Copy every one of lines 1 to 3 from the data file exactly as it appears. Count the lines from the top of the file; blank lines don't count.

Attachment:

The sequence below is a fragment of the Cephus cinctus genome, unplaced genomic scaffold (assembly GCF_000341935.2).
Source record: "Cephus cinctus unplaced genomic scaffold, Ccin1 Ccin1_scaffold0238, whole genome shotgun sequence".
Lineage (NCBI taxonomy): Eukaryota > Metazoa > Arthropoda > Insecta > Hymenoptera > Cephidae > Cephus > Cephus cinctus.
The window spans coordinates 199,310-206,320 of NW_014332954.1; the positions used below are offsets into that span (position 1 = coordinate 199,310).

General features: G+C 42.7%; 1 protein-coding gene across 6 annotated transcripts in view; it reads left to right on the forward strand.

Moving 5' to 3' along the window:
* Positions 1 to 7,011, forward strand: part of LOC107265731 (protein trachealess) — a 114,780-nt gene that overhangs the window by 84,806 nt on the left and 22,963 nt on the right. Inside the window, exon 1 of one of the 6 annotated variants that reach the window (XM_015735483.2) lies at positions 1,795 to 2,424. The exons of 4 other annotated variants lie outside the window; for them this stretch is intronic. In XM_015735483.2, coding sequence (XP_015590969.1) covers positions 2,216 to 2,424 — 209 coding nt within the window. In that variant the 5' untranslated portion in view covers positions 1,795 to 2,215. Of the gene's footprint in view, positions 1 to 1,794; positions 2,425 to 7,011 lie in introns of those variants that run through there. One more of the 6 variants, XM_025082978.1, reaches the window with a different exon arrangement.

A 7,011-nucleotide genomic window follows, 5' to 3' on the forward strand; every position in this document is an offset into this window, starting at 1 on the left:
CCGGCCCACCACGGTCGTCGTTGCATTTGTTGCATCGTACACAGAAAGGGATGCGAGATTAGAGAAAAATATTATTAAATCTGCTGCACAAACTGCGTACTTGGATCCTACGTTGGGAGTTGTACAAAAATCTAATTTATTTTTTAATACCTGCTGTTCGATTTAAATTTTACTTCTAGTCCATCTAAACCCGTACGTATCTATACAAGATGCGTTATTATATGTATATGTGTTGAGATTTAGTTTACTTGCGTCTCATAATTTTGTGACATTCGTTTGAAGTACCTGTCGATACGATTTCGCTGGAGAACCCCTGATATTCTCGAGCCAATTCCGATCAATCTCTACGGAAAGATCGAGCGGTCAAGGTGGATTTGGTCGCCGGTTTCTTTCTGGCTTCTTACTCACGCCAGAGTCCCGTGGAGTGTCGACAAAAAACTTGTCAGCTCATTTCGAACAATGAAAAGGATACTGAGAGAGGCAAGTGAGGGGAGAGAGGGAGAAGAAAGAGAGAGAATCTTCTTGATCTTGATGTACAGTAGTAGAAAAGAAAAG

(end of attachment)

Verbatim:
The sequence below is a fragment of the Cephus cinctus genome, unplaced genomic scaffold (assembly GCF_000341935.2).
Source record: "Cephus cinctus unplaced genomic scaffold, Ccin1 Ccin1_scaffold0238, whole genome shotgun sequence".
Lineage (NCBI taxonomy): Eukaryota > Metazoa > Arthropoda > Insecta > Hymenoptera > Cephidae > Cephus > Cephus cinctus.